The woods of Alaska still beckon Kane occasionally, and he was here in June to continue his research.
“I’m still interested in carbon sequestration and this is where the soil carbon is,” Kane said.
“I am broadly interested in nutrient dynamics in terrestrial and aquatic ecosystems, particularly in hotspots of soil carbon storage,” Kane posted on his Michigan Tech web page. “As such, research has focused on belowground changes in northern peatlands, boreal ecosystems, and temperate forests, and the corresponding changes in dissolved chemistry. Ecosystem change is a pretty relative concept, but study designs incorporating experimental manipulation or natural disturbances can be particularly persuasive in learning an ecosystem's secrets.
“Natural disturbances offer great opportunities to determine how ecosystems reorganize, and wildfires in particular can dramatically alter how long carbon can stay in above and belowground components of an ecosystem. Besides, getting outside and seeing first-hand how disturbances such as flooding or wildfire have altered the functioning of an ecosystem is just really exciting.”
Kane, 36, grew up in Alpena, Mich., playing in the woods. He knew he wanted his work to involve the outdoors so he got a B.S. in ecology and environmental science and a master’s in forestry at Michigan Tech, then came north to UAF to earn a Ph.D.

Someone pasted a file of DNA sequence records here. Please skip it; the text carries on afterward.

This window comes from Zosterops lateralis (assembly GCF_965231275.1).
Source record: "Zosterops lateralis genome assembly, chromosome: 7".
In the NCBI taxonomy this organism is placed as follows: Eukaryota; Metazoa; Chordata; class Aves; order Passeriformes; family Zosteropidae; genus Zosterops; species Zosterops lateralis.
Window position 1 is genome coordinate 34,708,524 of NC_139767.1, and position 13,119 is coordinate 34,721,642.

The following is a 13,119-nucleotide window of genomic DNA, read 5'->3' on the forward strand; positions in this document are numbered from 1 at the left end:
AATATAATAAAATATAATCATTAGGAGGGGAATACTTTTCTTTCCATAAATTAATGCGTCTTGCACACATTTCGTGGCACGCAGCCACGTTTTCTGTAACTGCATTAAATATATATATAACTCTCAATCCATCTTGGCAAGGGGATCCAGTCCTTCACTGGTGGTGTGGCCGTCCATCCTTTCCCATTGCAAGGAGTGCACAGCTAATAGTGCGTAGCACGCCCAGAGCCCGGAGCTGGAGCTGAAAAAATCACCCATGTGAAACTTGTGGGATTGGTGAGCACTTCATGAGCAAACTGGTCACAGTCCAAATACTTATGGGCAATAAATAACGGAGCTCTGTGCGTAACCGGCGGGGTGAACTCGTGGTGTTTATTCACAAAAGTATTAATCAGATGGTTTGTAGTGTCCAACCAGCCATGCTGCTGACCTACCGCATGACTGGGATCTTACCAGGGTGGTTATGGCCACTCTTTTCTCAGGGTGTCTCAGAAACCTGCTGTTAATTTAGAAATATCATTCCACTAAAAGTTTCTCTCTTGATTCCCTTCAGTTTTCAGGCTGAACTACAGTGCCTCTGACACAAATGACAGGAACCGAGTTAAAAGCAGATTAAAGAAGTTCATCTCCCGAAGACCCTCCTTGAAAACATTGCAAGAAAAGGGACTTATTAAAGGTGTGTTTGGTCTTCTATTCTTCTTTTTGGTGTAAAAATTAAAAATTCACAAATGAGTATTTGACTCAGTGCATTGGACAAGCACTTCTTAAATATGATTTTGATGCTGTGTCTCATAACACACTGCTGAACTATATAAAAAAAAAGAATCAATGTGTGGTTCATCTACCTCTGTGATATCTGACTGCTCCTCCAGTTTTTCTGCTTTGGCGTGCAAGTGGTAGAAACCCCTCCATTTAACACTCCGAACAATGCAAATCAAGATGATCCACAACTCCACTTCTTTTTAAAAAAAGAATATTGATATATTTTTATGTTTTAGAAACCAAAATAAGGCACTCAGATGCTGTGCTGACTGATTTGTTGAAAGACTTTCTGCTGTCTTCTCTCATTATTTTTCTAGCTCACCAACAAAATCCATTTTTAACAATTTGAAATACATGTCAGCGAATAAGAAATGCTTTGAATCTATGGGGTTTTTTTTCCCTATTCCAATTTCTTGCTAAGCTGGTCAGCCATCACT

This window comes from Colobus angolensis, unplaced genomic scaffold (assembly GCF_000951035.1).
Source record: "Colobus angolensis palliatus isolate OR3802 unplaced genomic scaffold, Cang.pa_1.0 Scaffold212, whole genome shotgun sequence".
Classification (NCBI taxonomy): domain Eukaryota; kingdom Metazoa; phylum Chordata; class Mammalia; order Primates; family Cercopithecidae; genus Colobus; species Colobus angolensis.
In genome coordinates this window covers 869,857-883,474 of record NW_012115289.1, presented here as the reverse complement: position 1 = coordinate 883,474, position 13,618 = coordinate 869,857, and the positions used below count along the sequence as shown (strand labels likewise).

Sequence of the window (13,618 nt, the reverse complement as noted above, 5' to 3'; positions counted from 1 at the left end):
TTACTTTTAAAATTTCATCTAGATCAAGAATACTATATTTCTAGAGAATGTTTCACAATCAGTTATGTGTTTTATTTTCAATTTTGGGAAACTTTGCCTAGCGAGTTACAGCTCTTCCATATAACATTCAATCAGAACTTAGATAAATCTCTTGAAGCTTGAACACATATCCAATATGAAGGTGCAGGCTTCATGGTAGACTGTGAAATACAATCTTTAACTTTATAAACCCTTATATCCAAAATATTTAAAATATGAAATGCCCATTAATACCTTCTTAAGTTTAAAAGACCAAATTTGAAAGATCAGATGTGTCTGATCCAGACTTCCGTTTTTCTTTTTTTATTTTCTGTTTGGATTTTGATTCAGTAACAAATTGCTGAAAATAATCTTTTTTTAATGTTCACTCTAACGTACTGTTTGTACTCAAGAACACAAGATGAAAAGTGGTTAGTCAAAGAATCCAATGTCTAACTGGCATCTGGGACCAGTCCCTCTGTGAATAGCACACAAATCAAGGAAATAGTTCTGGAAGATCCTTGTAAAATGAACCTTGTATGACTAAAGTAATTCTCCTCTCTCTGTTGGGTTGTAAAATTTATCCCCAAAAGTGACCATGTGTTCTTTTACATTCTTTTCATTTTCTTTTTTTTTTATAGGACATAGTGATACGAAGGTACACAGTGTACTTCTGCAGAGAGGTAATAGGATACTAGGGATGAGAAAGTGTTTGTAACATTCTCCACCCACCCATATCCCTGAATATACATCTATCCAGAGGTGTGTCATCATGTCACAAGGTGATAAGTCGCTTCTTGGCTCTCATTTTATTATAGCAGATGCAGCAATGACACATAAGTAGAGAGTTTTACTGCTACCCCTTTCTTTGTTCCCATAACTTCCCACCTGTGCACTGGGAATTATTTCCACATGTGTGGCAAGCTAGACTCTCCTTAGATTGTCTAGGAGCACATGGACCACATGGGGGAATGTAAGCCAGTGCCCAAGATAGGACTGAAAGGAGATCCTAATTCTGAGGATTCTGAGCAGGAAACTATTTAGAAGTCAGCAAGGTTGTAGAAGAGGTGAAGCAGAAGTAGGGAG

When Kane took Professor Chien-Lu Ping’s summer field course examining soil-forming factors of the subarctic and arctic regions of Alaska, he found it to be “a real eye opener.” He also credited Professor David Valentine with greatly assisting his academic career.
“I think the most important thing I learned while working on my Ph.D. was an appreciation for how important a role the lab manager and support staff play in education and in just getting stuff done,” Kane said. “These positions are hugely important.” Kane was so impressed with the Forest Soils Lab team at SNRAS that he is using it as model at Michigan Tech. “I can’t say enough good things about Lola Oliver (lab supervisor) and her group and also about Dr. Valentine’s experience in the field.”
Credit also goes to the Center for Global Change. “That really jump-started my graduate research,” Kane said.
Working on a Ph.D. is not so much about course work, Kane commented. “It forces you to jump in without a safety net and get your hands dirty in the lab. If you mess up it’s your dime and your time. I messed up many times more than I succeeded.”
In teaching soils and wildfire classes, Kane tries to emphasize the importance soils play in governing the processes on which life depends. His one disappointment is that most of the time there is more computer time than days in the field. He is working with the Bonanza Creek Long Term Ecological Research station to seek funding for more fire research.
Driven by a passion for research, Kane enjoys biking and just being outside in his free time.